Nevada criminal statutes provide detailed definitions of, and penalties for, theft and larceny.
Nevada criminal statutes provide a detailed definition of theft that encompasses a number of specific actions. Examples of theft include:
(Nev. Rev. Stat. § 205.0832 (2020).)
Nevada laws also include a detailed definition of larceny, which is a specific type of theft. Here are a few examples of grand larceny:
(Nev. Rev. Stat. § 205.220 (2020).)
Like many other states, Nevada classifies its theft-related offenses as felonies or misdemeanors according to the dollar value of the property involved in the offense. Larceny crimes are classified in a similar fashion but referred to as grand larceny (felonies) and petit larceny (misdemeanors). Let’s take a closer look at the different levels of theft and larceny in Nevada.
Theft and larceny are considered misdemeanors in Nevada if the value of the goods, services, or property stolen is less than $1,200. A person convicted of a misdemeanor faces up to six months in jail and a fine of $1,000.
Theft and larceny become felonies when the property stolen is valued at $1,200 or more or the stolen item is a firearm or motor vehicle. The penalty increases as the value of the stolen property increases.
Category D felonies. Theft and grand larceny are considered category D felonies if the value of the property or services involved is more than $1,200 but less than $5,000. Category D felonies may be punished by one to four years in prison and a fine up to $5,000.
Category C felonies. If the value of property or services stolen is between $5,000 and $25,000, the crime constitutes a category C felony, punishable by one to five years in prison and a fine up to $10,000. Stealing a motor vehicle (any value) is also a category C felony (unless it's a repeat offense as described below).
Category B felonies. Nevada divides category B felonies into three levels of punishment as follows:
For all levels of theft and larceny offenses, Nevada law requires an offender to pay restitution to the theft victim. Restitution is different from a fine. Fine money is paid to the government, while restitution is money paid to a victim to make them whole.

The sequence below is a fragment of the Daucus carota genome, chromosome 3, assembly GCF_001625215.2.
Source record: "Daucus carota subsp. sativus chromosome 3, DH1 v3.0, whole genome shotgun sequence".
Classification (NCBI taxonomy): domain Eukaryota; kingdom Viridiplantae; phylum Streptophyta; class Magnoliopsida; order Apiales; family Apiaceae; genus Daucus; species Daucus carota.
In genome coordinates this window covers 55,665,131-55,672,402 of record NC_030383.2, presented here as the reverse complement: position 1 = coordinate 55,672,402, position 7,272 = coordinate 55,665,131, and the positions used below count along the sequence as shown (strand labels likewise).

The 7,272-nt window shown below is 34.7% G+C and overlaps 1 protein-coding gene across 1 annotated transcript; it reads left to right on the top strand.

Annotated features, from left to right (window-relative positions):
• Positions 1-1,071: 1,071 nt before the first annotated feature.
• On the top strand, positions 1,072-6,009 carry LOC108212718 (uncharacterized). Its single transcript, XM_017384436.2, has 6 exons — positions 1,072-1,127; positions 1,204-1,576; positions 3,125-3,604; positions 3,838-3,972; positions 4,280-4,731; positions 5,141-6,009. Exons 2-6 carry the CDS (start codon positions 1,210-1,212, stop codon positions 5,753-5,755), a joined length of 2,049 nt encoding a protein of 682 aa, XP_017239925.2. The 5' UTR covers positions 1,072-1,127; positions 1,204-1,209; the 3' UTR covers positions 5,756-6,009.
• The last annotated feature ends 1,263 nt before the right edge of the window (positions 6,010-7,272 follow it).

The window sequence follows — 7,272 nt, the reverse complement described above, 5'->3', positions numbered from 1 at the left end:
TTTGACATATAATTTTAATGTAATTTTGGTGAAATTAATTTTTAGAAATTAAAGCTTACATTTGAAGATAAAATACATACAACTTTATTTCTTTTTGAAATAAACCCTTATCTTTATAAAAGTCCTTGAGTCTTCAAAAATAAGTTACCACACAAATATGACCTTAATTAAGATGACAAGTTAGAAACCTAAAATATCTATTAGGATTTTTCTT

(Nev. Rev. Stat. §§ 193.130; 205.0835, .222, .226, .228, .240 (2020).)
Shoplifting merchandise can result in both criminal and civil penalties.
Shoplifting offenses generally fall under the crime of theft. In most cases, the penalties outlined above apply. (Involvement in organized retail theft, however, involves much more serious penalties.)
In addition to criminal penalties, a person who commits shoplifting in Nevada (or the parent or legal guardian of a minor who commits shoplifting) may be civilly liable to the store owner for:
(Nev. Rev. Stat. §§ 597.860, 597.870 (2020).)
If you face charges for theft or larceny, it's best to speak with an attorney. A criminal defense lawyer can help you navigate the criminal justice system, protect your rights, and help you understand the potential penalties and consequences. Even misdemeanor charges, which might seem like no big deal, can result in serious consequences that can follow you for years, making it more difficult to obtain a job, housing, or loans. An attorney can explain how decisions in the short term might affect you in the long term.